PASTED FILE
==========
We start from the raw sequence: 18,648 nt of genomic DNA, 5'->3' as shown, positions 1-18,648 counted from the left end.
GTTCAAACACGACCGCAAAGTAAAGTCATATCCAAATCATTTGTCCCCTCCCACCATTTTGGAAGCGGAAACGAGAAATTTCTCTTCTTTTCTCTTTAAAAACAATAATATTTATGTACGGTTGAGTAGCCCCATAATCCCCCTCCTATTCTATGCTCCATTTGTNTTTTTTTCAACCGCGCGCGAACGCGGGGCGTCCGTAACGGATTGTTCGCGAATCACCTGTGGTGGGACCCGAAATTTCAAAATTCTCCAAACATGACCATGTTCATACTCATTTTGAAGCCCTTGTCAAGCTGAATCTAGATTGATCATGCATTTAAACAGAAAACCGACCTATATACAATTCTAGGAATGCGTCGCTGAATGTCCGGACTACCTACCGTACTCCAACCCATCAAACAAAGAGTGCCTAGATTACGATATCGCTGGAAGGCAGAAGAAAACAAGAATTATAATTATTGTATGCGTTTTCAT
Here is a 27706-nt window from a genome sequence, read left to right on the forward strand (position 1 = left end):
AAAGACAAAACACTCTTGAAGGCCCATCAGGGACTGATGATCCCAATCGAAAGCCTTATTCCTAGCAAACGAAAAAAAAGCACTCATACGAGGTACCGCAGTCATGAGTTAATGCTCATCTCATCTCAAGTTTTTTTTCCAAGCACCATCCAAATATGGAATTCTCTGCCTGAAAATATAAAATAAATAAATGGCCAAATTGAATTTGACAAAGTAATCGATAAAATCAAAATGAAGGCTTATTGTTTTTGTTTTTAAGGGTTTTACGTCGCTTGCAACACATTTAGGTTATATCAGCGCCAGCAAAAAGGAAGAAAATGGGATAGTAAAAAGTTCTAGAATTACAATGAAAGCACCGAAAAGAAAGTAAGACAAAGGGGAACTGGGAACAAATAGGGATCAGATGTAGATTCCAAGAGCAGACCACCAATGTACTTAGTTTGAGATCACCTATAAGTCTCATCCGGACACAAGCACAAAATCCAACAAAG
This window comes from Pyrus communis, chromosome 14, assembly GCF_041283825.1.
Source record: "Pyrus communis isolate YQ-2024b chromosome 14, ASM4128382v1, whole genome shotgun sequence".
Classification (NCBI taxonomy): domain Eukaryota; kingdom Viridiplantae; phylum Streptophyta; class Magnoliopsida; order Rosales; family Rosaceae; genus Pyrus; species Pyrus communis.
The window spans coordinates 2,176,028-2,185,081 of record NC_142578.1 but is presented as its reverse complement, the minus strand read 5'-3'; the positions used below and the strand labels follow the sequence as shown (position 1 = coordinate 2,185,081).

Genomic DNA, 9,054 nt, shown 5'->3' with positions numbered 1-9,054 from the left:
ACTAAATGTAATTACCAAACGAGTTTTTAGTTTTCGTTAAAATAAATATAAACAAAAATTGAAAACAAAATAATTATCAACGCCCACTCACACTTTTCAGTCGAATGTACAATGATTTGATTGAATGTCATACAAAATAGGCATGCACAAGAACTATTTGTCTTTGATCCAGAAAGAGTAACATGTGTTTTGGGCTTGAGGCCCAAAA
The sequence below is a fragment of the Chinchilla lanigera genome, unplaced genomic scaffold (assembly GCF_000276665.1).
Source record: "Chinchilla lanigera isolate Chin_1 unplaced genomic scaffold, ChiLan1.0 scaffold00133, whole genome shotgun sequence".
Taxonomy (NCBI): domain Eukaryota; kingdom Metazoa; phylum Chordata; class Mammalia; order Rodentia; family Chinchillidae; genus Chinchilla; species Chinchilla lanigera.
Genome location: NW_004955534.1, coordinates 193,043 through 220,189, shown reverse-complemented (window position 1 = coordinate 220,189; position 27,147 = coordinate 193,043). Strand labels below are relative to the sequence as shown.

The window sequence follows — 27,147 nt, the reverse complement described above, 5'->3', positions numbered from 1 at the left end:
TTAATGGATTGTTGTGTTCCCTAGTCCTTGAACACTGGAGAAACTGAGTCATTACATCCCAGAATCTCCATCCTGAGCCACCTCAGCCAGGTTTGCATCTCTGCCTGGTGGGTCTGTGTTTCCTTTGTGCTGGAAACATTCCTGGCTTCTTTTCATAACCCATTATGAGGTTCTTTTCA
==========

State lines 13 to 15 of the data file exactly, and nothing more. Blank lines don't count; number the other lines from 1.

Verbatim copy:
Taxonomy (NCBI): domain Eukaryota; kingdom Metazoa; phylum Chordata; class Mammalia; order Rodentia; family Chinchillidae; genus Chinchilla; species Chinchilla lanigera.
Genome location: NW_004955534.1, coordinates 193,043 through 220,189, shown reverse-complemented (window position 1 = coordinate 220,189; position 27,147 = coordinate 193,043). Strand labels below are relative to the sequence as shown.

The window sequence follows — 27,147 nt, the reverse complement described above, 5'->3', positions numbered from 1 at the left end: